We sat down with one of our designers, D.J. Trischler, to talk about his creative process and how he has embraced Batterii to work. Trischler shares how he uses Batterii to collect his research, find patterns, iterate and share his process.
I like to say that process is greater than product. For me, as a graphic designer, that means that design doesn’t just happen in a vacuum. It happens as a result of hours and days of research, inspiration, conversations, workshops, iterations, testing, feedback and much, much more. Batterii gives me a central location to capture and organize my process. Not only that, it helps me me see patterns, generate ideas, and form solutions faster and better.
Below are four examples of how I’ve used Batterii to collect research, recognize patterns, capture iterations, and share the process.
1. Collect Research
Last year I facilitated a workshop called “Signs of Good" with students at The University of Tennessee. The goal was for students to discover problems on campus and design solutions in the form of signage. The students were broken into teams and each team had their own Batterii room. Equipped with smartphones and the Batterii app, the first thing the students did was walk around campus observing potential problems. One team noticed that most students were wearing their backpacks incorrectly and captured their findings via Batterii.
The next step was to build a better understanding of the problem each team hoped to solve. Some teams interviewed other students, collecting the audio to Batterii in the process. One team wanted to build empathy around what it’s like to navigate the design center in a wheelchair. They used rolling offices chairs in place of wheelchairs to get around the building. Photos and thoughts from the experience were captured to the Batterii room.
All of this preliminary research, and eventually the whole design process, was stored in one place in Batterii.
In the field research
2. Recognize Patterns
I run a lot of workshops with my clients, specifically to uncover their core identities. These workshops involve lots of Post-its, sharpies, and coffee. They usually take up a whole day and result in tons of data (in Post-it form) to process. In the past, I’ve transcribed the Post-its to excel or numbers. After a recent workshop I use the Post-Its app integration with Batterii to put all of the workshop notes into Batterii rooms. Moving this data to Batterii gave me the ability to move notes, add notes, color code and categorize notes, and pull inspiration from the web; it’s a lot like a digital whiteboard. I found I was able to connect the dots much faster with the 5000 foot view Batterii gave me.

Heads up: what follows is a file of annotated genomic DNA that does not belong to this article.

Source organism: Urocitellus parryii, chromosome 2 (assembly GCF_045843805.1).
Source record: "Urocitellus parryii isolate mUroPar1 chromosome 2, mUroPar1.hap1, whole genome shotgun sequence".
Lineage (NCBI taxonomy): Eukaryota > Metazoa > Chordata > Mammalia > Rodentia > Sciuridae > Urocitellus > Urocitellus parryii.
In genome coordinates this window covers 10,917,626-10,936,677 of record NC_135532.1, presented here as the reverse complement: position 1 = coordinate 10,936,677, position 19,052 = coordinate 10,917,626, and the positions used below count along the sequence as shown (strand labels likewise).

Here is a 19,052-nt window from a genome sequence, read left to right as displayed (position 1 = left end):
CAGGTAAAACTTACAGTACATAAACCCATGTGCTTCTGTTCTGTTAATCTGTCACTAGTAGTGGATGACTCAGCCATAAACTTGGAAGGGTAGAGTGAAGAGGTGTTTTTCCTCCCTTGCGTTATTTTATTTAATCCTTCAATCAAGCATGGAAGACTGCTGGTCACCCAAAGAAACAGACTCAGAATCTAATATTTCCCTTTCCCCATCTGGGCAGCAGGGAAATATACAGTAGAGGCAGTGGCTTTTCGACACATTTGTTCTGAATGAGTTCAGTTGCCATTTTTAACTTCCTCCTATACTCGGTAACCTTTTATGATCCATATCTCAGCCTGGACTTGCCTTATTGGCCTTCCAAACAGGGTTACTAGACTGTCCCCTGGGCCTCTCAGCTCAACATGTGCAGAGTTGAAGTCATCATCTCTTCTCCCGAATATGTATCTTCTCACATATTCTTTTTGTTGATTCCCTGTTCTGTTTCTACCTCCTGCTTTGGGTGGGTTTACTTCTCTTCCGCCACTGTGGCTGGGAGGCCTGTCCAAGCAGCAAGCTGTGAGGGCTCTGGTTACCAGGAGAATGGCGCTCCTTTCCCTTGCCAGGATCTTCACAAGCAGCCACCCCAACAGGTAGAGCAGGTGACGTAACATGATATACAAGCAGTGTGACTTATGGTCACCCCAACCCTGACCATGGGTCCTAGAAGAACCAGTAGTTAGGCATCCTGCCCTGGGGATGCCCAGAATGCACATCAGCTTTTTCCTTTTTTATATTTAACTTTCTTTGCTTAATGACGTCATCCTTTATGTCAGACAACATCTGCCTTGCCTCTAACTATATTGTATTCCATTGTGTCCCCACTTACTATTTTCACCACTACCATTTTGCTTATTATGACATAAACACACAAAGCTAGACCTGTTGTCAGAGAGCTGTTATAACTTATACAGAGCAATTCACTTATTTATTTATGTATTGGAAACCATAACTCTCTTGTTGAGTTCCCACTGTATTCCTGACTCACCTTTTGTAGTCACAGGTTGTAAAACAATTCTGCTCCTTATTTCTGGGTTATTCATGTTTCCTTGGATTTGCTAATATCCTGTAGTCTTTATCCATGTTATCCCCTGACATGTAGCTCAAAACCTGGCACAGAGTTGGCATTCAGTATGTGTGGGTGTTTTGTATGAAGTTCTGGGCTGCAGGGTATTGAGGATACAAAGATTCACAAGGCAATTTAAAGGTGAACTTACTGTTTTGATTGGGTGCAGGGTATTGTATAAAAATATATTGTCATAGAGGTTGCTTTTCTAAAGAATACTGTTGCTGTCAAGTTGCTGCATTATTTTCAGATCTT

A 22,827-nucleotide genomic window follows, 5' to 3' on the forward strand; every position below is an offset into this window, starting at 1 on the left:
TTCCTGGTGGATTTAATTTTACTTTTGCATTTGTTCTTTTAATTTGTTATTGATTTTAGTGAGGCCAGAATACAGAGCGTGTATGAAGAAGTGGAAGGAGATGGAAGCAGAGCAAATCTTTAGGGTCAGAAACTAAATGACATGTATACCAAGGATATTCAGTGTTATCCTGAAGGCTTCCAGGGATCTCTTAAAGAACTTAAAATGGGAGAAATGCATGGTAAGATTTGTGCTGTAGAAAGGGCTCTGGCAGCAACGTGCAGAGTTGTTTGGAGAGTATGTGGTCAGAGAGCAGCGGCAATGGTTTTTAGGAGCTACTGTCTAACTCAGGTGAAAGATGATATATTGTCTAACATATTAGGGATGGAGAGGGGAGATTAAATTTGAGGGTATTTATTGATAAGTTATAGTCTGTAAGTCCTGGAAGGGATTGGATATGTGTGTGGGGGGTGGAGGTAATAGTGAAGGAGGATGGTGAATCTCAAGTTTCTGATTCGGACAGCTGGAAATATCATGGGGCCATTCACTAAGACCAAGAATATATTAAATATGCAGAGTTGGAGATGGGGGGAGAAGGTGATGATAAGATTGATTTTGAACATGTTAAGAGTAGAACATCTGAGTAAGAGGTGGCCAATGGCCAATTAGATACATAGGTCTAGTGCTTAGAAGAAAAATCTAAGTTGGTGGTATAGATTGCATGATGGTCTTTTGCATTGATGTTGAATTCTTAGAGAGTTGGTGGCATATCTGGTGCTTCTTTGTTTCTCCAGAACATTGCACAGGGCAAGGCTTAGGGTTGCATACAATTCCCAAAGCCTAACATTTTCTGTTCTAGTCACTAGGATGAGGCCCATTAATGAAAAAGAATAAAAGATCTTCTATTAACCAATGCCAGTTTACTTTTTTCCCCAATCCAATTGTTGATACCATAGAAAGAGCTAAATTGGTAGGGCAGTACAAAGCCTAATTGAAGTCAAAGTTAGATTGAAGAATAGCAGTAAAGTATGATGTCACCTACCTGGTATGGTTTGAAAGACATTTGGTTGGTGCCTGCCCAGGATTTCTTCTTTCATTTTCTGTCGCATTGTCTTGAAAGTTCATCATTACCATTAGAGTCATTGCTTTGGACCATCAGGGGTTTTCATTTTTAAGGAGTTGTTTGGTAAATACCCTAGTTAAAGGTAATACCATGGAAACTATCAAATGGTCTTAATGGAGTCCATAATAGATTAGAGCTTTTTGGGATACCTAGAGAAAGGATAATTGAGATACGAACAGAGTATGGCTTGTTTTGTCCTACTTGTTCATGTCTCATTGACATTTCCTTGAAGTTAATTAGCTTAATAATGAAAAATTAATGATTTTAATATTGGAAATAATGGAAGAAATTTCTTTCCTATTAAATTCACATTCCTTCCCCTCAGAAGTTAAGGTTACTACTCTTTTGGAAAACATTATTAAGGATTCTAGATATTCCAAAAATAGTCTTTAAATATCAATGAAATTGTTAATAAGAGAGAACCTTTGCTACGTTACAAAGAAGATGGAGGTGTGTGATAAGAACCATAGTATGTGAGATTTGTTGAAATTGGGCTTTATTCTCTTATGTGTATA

Batterii Post-its transcribed from paper Post-its
I used a custom backdrop to better understand the client's (Trestles) sweet spot
3. Capture Iterations
Design often involves trying a solution, breaking it, and trying it again until it sticks. Rather than have tons of files for each iteration, I usually screen capture the steps along the way. I’ve started to post those iterations to a Batterii wall so that I can better see the evolution of a project. Most recently, I did this with the latest issue of the magazine, Kunst: Built Ar. I created a room in Batterrii for each article and was able to see, again from a higher level, what was working and not working throughout the process.
Iterations of the Brush Factory Article in Kunst Issue 2
4. Sharing the Process
I’m currently working on a project with another designer and we’re using Batterii to share pretty much everything – the brief, inspiration, design direction, assets and iterations. Using Batterii has helped us stay on the same page along the way. Not only that, I used Batterii instead of a [presentation] deck to present research and iterations to the client. It was easy to go back and forth between rooms and show them each step along the way. They’re happy with the work, but not only that, they have a much better understanding of the intentions behind the work because they got a glimpse of the process.
The illustrator (Erin Barker) that I collaborated with shared assets via Batterii
We captured iterations and shared feedback via Batterii
Batterii works for me and my process. Both my clients and collaborators get it. Continuing to use it on current and future projects is a no-brainer.
About D.J. Trischler
D.J. Trischler is an independent designer based in Cincinnati, Ohio. D.J. specializes in brand/identity, logo design, typography and layout. D.J. serves clients directly, collaborates along side other creatives like copywriters, developers, or illustrators, and supports smaller teams in need of a go-to wingman for one-off projects. He believes it's more important to build community than a company and that process is always greater than product.
Looking to see how you can use Batterii to collect and share content? See how information can be captured and then built-on or shared: download the Batterii Guide to Digital Ethnography below.